U.S.A. -(AmmoLand.com)- The FBI released crime data for 2020 last week, using an amalgamation of data collected under two different systems. Nothing about 2020 was predictable and the nation experienced a 5.6% percent increase in violent crime, including a 29.4% increase in murders. Let’s explore this data and the theories behind the increase.
The overall murder rate in 2020 was 6.5 per 100,000 population. This is the highest since the late 1990s when crime in general and murder specifically began a downward trend. It is not, however, near the peaks that the nation suffered not that long ago. The 2020 murder rate of 6.5 per 100k is lower than it was at any point during the period 1968 through 1997. From 1971 through 1995, the murder rate twice dipped below 8.0 per 100k population – in 1984 through 1985, when it was more than 7.9 per 100k.
Several factors can and should be, considered relevant to the violent increase in 2020. Certainly, we as a society lived through unprecedented – and ever-changing – conditions, including economic stressors known to be related to violent crime. Changing law enforcement strategies throughout the country, whether referred to as “de-policing” or something else, should be considered relevant.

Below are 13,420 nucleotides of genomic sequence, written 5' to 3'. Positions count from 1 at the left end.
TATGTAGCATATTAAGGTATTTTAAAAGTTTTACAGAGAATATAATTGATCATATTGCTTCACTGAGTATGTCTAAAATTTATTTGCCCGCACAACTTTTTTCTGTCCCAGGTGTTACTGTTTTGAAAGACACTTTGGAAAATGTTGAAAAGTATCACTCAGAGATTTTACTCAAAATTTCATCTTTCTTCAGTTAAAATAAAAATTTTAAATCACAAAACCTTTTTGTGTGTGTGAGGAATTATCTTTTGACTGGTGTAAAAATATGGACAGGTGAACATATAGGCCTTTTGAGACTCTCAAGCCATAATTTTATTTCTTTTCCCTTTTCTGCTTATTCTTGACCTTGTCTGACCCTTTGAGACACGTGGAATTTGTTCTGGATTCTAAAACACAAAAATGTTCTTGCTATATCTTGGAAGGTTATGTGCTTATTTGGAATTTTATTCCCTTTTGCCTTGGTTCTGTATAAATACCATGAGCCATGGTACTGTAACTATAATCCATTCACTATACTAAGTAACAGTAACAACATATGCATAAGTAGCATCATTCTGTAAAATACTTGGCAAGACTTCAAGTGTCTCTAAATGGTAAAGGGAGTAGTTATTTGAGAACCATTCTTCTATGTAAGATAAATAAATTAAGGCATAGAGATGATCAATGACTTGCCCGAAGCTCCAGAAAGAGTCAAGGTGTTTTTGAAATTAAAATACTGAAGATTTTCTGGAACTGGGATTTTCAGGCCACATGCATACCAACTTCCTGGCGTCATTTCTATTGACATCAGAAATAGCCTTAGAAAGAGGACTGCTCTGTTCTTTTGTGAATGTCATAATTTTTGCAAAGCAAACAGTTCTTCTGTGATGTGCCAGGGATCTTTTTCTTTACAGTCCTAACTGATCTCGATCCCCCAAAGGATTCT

Unsurprisingly, anti-gun radicals have been blaming the increase in gun sales since well before there was blame to assign. This will undoubtedly persist, even though avowed anti-gun policy researcher Doctor Garen Wintemute of UC Davis found no association between so-called “excess purchases” of firearms and non-domestic violence. The association between the alleged “excess purchases” and domestic violence were quite subject to model specification. We covered this research in a July 2021 alert. We noted, at that time, that Daniel Webster, the Bloomberg Chair at the Bloomberg School of Public Health and Director of the Center for Gun Violence Prevention and Policy, tried to put some positive gun control spin on the findings.
Click the link to read the whole article: FBI Crime Stats for 2020